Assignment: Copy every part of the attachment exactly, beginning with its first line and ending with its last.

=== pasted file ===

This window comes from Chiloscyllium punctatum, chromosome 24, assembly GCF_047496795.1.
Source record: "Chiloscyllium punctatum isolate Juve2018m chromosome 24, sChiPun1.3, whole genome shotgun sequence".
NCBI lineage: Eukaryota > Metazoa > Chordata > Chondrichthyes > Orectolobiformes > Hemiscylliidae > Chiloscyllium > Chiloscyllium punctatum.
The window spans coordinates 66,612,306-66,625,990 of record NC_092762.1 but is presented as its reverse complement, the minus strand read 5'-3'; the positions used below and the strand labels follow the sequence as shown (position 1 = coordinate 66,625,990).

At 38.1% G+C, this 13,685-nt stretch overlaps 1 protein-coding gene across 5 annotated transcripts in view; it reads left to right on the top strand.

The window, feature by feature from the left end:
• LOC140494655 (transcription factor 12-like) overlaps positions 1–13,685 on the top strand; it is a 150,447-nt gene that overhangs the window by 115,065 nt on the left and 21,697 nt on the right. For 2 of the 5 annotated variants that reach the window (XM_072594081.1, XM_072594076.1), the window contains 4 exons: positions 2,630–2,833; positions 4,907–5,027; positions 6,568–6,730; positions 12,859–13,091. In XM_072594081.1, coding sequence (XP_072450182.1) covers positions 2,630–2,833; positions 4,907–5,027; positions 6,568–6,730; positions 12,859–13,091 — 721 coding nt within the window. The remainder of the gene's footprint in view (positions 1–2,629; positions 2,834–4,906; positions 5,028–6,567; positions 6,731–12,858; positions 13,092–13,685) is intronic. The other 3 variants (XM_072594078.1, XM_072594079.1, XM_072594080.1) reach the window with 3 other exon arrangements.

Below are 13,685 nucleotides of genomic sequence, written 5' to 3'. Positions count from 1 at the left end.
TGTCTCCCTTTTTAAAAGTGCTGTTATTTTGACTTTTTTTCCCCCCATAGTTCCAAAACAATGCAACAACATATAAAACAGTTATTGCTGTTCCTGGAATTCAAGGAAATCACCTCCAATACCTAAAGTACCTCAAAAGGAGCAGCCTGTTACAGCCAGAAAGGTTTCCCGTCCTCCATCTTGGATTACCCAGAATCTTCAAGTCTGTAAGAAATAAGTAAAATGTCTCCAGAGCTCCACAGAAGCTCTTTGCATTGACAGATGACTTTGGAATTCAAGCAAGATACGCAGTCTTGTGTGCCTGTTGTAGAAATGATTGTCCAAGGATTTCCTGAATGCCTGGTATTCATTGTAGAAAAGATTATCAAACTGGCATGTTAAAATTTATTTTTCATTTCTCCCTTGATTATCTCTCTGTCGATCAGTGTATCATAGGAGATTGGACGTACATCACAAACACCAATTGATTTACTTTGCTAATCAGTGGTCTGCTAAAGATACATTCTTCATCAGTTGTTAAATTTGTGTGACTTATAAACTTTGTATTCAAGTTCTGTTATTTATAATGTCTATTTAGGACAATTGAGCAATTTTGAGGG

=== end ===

This window comes from Chiloscyllium punctatum, chromosome 24, assembly GCF_047496795.1.
Source record: "Chiloscyllium punctatum isolate Juve2018m chromosome 24, sChiPun1.3, whole genome shotgun sequence".
NCBI lineage: Eukaryota > Metazoa > Chordata > Chondrichthyes > Orectolobiformes > Hemiscylliidae > Chiloscyllium > Chiloscyllium punctatum.
The window spans coordinates 66,612,306-66,625,990 of record NC_092762.1 but is presented as its reverse complement, the minus strand read 5'-3'; the positions used below and the strand labels follow the sequence as shown (position 1 = coordinate 66,625,990).

At 38.1% G+C, this 13,685-nt stretch overlaps 1 protein-coding gene across 5 annotated transcripts in view; it reads left to right on the top strand.

The window, feature by feature from the left end:
• LOC140494655 (transcription factor 12-like) overlaps positions 1–13,685 on the top strand; it is a 150,447-nt gene that overhangs the window by 115,065 nt on the left and 21,697 nt on the right. For 2 of the 5 annotated variants that reach the window (XM_072594081.1, XM_072594076.1), the window contains 4 exons: positions 2,630–2,833; positions 4,907–5,027; positions 6,568–6,730; positions 12,859–13,091. In XM_072594081.1, coding sequence (XP_072450182.1) covers positions 2,630–2,833; positions 4,907–5,027; positions 6,568–6,730; positions 12,859–13,091 — 721 coding nt within the window. The remainder of the gene's footprint in view (positions 1–2,629; positions 2,834–4,906; positions 5,028–6,567; positions 6,731–12,858; positions 13,092–13,685) is intronic. The other 3 variants (XM_072594078.1, XM_072594079.1, XM_072594080.1) reach the window with 3 other exon arrangements.

Below are 13,685 nucleotides of genomic sequence, written 5' to 3'. Positions count from 1 at the left end.
TGTCTCCCTTTTTAAAAGTGCTGTTATTTTGACTTTTTTTCCCCCCATAGTTCCAAAACAATGCAACAACATATAAAACAGTTATTGCTGTTCCTGGAATTCAAGGAAATCACCTCCAATACCTAAAGTACCTCAAAAGGAGCAGCCTGTTACAGCCAGAAAGGTTTCCCGTCCTCCATCTTGGATTACCCAGAATCTTCAAGTCTGTAAGAAATAAGTAAAATGTCTCCAGAGCTCCACAGAAGCTCTTTGCATTGACAGATGACTTTGGAATTCAAGCAAGATACGCAGTCTTGTGTGCCTGTTGTAGAAATGATTGTCCAAGGATTTCCTGAATGCCTGGTATTCATTGTAGAAAAGATTATCAAACTGGCATGTTAAAATTTATTTTTCATTTCTCCCTTGATTATCTCTCTGTCGATCAGTGTATCATAGGAGATTGGACGTACATCACAAACACCAATTGATTTACTTTGCTAATCAGTGGTCTGCTAAAGATACATTCTTCATCAGTTGTTAAATTTGTGTGACTTATAAACTTTGTATTCAAGTTCTGTTATTTATAATGTCTATTTAGGACAATTGAGCAATTTTGAGGG